Could the Loss of an Anti-Aging Gene Contribute to Wet and Dry Macular Degeneration?

Photograph of a retina with wet age-related macular degeneration

A team of researchers has determined that the loss of a particular anti-aging, or aging-suppressor, gene – known as Klotho protein (KL) – induces retinal deterioration in mice and may contribute to both wet and dry age-related macular degeneration (AMD). The KL gene helps to protect against oxidative stress, which causes dry AMD, and inhibits harmful blood vessel growth in the eye, which is the primary cause of wet AMD. (Please note that this research is in its earliest stages and has been conducted only with laboratory mice.)

The research, entitled Klotho Regulates Retinal Pigment Epithelial Functions and Protects Against Oxidative Stress (explained below), was published in the October 9, 2013 issue of The Journal of Neuroscience, the official journal of the Society for Neuroscience.

The authors are Maria Kokkinaki, Mones Abu-Asab, Nishantha Gunawardena, Gerard Ahern, Monica Javidnia, John Young, and Nady Golestaneh, who represent the following institutions: Georgetown University Medical Center, Washington, DC; Howard University College of Medicine, Washington, DC; and the National Eye Institute, National Institutes of Health.

About Wet Macular Degeneration and Blood Vessel Growth

In wet macular degeneration, the choroid (a part of the eye containing blood vessels that nourish the retina) begins to sprout abnormal blood vessels that develop into a cluster under the macula (called choroidal neovascularization).

The macula is the part of the retina that provides the clearest central vision. Because these new blood vessels are abnormal, they tend to break, bleed, and leak fluid under the macula, causing it to lift up and pull away from its base. This damages the fragile photoreceptor cells, which sense and receive light, resulting in a rapid and severe loss of central vision.

Angiogenesis is a term used to describe the growth of new blood vessels and plays a crucial role in the normal development of body organs and tissue. Sometimes, however, excessive and abnormal blood vessel development can occur in diseases such as cancer (tumor growth), rheumatoid arthritis, and age-related macular degeneration (AMD).

Substances that stop the growth of these excessive blood vessels are called anti-angiogenic (anti=against; angio=vessel; genic=development), and anti-neovascular (anti=against; neo=new; vascular=blood vessels).

The focus of current anti-angiogenic treatments for wet AMD is to reduce the level of a particular protein (vascular endothelial growth factor, or VEGF) that stimulates abnormal blood vessel growth in the retina and macula.

About Dry Macular Degeneration

The dry (also called atrophic) type of AMD affects approximately 80-90% of individuals with AMD. Its cause is unknown, it tends to progress more slowly than the wet type, and there is not – as of yet – an approved treatment or cure; however, there are clinical trials underway.

In dry age-related macular degeneration, small white or yellowish deposits, called drusen, form on the retina, in the macula – the small sensitive area in the center of the retina that provides clear central vision – causing it to deteriorate or degenerate over time.

Photograph of a retina with drusen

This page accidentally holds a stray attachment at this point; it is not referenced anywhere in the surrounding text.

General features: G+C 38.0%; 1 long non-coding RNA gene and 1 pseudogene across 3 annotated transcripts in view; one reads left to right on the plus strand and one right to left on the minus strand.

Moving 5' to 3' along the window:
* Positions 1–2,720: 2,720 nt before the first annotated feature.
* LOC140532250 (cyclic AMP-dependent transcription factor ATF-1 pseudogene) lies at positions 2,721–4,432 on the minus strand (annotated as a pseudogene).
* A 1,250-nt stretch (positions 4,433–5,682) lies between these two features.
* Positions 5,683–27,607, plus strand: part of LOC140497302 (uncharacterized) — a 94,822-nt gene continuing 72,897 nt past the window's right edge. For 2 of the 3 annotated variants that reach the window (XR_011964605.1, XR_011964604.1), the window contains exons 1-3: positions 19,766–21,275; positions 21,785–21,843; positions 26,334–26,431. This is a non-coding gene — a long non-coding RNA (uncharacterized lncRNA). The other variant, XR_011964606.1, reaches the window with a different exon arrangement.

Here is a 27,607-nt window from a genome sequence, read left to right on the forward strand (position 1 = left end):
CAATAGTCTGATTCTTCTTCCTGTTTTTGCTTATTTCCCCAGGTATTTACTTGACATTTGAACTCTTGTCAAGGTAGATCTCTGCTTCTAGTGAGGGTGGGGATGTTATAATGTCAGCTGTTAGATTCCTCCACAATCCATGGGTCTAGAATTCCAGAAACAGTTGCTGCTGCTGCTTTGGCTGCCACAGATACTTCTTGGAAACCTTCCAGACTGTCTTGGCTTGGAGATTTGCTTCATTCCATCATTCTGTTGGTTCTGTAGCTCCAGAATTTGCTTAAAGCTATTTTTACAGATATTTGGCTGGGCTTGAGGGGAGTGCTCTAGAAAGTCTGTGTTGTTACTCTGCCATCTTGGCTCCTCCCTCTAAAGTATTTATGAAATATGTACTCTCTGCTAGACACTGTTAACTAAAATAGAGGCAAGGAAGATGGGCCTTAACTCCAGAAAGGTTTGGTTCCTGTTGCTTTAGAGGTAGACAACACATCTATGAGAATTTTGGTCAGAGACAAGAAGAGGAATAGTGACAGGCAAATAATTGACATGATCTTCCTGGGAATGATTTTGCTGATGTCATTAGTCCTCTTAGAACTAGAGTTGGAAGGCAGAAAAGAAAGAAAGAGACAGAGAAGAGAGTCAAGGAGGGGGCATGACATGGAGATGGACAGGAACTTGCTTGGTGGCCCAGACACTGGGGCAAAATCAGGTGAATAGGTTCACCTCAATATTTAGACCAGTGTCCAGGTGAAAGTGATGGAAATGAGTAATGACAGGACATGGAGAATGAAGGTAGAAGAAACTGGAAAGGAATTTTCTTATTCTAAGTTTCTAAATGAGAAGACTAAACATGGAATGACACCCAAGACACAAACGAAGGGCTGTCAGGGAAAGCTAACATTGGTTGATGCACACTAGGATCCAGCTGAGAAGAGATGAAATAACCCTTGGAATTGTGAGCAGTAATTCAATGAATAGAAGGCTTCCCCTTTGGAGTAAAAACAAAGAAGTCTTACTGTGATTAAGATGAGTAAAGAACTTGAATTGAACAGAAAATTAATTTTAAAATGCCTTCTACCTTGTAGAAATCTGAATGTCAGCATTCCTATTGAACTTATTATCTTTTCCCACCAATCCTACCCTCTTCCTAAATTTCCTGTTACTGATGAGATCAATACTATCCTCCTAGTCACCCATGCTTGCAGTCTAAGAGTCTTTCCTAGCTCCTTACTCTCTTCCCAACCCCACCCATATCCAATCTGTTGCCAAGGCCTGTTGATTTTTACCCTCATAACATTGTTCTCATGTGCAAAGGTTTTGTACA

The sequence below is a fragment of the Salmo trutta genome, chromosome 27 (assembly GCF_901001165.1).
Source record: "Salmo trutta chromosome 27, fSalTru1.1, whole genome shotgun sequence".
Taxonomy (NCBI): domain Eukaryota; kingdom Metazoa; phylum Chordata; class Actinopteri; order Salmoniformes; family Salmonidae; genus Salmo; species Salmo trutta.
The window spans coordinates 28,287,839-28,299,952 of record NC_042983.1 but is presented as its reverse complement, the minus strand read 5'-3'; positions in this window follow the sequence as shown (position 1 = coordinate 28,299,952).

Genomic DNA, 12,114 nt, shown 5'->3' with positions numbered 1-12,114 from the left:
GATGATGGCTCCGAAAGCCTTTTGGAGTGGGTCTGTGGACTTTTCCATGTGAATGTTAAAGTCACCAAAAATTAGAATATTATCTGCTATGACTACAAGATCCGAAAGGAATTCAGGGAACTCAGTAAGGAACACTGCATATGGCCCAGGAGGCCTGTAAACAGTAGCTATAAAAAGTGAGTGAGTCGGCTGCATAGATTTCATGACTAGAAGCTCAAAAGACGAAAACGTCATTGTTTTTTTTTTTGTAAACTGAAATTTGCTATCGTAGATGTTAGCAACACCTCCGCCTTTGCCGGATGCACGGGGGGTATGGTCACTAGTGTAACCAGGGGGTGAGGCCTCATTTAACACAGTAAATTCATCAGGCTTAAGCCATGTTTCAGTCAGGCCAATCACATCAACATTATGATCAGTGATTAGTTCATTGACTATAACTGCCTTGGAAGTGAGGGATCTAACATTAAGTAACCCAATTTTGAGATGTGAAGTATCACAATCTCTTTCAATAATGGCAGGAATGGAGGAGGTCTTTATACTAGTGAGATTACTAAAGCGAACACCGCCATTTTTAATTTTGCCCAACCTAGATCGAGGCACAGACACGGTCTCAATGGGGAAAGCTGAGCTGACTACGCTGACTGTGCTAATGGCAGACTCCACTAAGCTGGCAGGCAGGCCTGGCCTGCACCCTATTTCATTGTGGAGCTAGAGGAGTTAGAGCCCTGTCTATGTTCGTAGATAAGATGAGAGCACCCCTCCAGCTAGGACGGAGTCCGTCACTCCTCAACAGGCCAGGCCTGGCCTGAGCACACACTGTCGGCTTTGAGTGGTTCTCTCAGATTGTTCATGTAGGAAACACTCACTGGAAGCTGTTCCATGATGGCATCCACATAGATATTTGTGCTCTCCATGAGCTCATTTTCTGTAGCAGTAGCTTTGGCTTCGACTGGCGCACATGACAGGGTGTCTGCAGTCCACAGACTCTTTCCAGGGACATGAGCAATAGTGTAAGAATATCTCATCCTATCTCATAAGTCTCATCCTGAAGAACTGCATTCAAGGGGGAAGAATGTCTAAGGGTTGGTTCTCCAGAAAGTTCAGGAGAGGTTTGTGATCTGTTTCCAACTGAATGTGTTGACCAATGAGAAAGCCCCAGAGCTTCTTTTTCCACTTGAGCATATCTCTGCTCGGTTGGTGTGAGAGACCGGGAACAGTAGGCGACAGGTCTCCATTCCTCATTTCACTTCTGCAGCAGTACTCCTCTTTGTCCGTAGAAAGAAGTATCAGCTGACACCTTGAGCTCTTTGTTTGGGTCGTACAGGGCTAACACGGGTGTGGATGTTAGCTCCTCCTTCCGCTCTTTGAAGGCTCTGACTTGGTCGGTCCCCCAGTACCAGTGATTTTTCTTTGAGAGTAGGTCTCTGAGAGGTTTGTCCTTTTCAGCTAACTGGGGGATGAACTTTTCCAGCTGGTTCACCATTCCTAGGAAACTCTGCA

A retina with drusen

Drusen are the hallmark of dry AMD. These small yellow deposits beneath the retina are a buildup of waste materials, composed of cholesterol, protein, and fats. Typically, when drusen first form, they do not cause vision loss. However, they are a risk factor for progressing to vision loss.

More about the Research

From Loss of Anti-Aging Gene Possible Culprit in Age-Related Macular Degeneration in Science Daily:

Klotho, a hormone that is synthesized and secreted by some organs and tissues, is being studied worldwide for its anti-aging properties.

“We found four important functions Klotho provides in the human retina, which leads us to believe that the gene is crucial to the health of this light-sensitive tissue,” says the study’s senior investigator, Nady Golestaneh, PhD.

[Researchers] found that Klotho increases the activity of genes that synthesize the light-absorbing visual pigments in the retinal cells. Klotho also increases the expression of genes that protect against the oxidative stress known to damage the retina, and which can lead to dry macular degeneration. Klotho inhibits the vascular endothelial growth factor and therefore, might play an important role in inhibiting the overgrowth of blood vessels in the eye, a major cause of wet macular degeneration.

“For these reasons, we believe Klotho might be an interesting therapeutic target for age-related macular degeneration,” Golestaneh says. “Gene therapy or cell therapy might be able to induce new expression of Klotho in the aging retina.”

But she adds that before these strategies can be tested, research that quantifies the decline of Klotho expression in human eyes, and directly links this dysfunction to macular degeneration, must be undertaken.

Conclusions from the Research

From the study abstract:

The retinal pigment epithelium (RPE) is a highly specialized central nervous system tissue that plays crucial roles in [maintaining the equilibrium of retinal processes]. Age-related … changes in the RPE have been associated with retinal degenerative disorders; our understanding of the underlying molecular mechanisms, however, remains incomplete.

…our results demonstrate a critical function for Klotho protein (KL) in mouse retinal health in vivo, and a protective role toward human RPE cells in vitro. We conclude that KL is an important regulator of RPE [equilibrium], and propose that an age-dependent decline of KL expression may contribute to RPE degeneration and retinal pathology.

VisionAware will continue to provide updates on this macular degeneration research as they become available.